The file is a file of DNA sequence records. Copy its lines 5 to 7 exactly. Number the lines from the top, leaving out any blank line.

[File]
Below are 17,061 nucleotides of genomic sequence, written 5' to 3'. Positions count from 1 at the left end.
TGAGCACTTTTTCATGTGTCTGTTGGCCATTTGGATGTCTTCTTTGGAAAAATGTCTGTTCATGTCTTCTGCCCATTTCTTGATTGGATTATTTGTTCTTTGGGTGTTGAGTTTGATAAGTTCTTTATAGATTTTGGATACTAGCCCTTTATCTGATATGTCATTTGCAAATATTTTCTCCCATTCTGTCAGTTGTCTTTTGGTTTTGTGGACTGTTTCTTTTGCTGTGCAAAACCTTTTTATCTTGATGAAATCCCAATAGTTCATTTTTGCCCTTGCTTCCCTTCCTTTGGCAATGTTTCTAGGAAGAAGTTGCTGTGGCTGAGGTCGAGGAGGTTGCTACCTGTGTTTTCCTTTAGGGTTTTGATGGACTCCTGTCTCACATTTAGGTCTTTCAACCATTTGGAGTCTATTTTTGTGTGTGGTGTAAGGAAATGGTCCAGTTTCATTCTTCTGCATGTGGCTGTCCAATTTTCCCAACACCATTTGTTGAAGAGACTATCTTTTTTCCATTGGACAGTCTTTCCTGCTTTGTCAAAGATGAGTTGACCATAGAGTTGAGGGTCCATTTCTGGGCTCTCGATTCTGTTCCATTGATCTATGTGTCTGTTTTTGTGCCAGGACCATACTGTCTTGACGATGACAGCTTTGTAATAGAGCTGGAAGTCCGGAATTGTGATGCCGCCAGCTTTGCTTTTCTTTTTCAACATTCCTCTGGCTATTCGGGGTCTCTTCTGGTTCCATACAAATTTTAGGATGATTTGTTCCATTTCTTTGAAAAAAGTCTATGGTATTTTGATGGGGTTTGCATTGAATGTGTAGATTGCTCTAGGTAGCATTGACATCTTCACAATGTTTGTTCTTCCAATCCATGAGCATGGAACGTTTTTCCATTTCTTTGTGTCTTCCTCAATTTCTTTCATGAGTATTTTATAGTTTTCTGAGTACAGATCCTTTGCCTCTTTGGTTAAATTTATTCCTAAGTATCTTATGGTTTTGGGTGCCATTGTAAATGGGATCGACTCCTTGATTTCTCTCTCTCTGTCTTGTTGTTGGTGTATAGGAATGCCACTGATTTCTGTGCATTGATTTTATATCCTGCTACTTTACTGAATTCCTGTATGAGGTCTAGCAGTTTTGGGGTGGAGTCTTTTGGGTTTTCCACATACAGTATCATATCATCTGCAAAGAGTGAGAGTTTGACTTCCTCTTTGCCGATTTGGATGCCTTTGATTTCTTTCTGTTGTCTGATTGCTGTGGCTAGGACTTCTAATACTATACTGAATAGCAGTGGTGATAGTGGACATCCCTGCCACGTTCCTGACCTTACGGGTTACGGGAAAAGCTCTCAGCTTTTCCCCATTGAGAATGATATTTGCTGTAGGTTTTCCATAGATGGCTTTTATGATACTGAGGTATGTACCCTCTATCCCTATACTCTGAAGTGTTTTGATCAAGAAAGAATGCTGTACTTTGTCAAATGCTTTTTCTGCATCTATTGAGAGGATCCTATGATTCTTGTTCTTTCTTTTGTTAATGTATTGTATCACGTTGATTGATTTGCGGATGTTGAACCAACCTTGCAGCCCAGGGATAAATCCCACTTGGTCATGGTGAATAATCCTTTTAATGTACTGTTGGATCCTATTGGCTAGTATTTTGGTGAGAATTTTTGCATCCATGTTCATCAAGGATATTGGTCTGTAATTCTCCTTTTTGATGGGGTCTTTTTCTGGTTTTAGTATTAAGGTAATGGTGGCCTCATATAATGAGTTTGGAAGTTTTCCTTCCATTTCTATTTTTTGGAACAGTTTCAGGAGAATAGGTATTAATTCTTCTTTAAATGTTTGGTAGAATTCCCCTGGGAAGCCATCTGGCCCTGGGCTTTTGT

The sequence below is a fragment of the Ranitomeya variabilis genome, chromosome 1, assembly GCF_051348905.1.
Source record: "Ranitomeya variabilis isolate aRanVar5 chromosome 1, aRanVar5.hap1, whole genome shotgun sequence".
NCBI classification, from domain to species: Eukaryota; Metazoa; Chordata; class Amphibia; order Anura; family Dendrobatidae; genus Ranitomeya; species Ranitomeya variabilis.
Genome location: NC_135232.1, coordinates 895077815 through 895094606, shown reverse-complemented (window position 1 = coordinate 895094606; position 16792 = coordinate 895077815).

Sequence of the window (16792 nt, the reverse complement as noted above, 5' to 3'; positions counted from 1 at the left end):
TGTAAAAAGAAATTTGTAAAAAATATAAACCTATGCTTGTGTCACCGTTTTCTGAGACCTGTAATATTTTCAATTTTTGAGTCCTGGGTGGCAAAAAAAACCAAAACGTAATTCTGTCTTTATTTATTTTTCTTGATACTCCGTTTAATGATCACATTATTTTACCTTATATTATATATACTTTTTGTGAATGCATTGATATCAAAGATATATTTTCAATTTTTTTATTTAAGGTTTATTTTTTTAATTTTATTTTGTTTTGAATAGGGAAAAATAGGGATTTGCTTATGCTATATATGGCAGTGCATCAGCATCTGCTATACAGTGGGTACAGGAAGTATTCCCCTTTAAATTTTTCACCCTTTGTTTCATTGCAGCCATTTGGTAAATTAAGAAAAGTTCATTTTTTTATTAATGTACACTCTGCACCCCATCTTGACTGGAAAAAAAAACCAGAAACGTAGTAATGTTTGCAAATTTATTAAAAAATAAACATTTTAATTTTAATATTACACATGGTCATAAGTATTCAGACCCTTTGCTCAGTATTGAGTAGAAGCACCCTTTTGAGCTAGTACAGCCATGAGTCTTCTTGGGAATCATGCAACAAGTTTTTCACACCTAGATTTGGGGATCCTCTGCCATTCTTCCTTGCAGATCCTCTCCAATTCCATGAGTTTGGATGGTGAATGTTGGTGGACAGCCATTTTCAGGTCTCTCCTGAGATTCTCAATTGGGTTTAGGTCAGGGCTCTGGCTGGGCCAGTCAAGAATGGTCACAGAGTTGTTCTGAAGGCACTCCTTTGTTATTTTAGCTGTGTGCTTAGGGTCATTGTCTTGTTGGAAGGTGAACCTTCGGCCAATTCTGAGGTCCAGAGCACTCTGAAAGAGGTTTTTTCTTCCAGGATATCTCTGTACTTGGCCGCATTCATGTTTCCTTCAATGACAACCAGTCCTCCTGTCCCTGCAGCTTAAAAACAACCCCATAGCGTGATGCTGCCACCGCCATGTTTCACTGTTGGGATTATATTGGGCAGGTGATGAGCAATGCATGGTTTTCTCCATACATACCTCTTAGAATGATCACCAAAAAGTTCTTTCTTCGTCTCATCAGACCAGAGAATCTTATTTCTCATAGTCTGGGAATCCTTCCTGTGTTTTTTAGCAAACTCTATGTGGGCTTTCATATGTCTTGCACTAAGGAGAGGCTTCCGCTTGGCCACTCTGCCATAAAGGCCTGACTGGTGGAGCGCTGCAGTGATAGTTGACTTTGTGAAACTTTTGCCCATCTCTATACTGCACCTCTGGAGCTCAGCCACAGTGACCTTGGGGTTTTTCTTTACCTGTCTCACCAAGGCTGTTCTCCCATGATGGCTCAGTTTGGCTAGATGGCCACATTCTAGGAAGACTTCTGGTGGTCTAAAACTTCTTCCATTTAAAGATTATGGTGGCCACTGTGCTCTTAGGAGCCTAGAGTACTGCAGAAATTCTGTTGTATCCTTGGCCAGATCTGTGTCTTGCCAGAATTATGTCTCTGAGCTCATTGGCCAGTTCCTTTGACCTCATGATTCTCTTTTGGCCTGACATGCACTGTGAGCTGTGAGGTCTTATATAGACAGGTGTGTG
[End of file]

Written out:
NCBI classification, from domain to species: Eukaryota; Metazoa; Chordata; class Amphibia; order Anura; family Dendrobatidae; genus Ranitomeya; species Ranitomeya variabilis.
Genome location: NC_135232.1, coordinates 895077815 through 895094606, shown reverse-complemented (window position 1 = coordinate 895094606; position 16792 = coordinate 895077815).

Sequence of the window (16792 nt, the reverse complement as noted above, 5' to 3'; positions counted from 1 at the left end):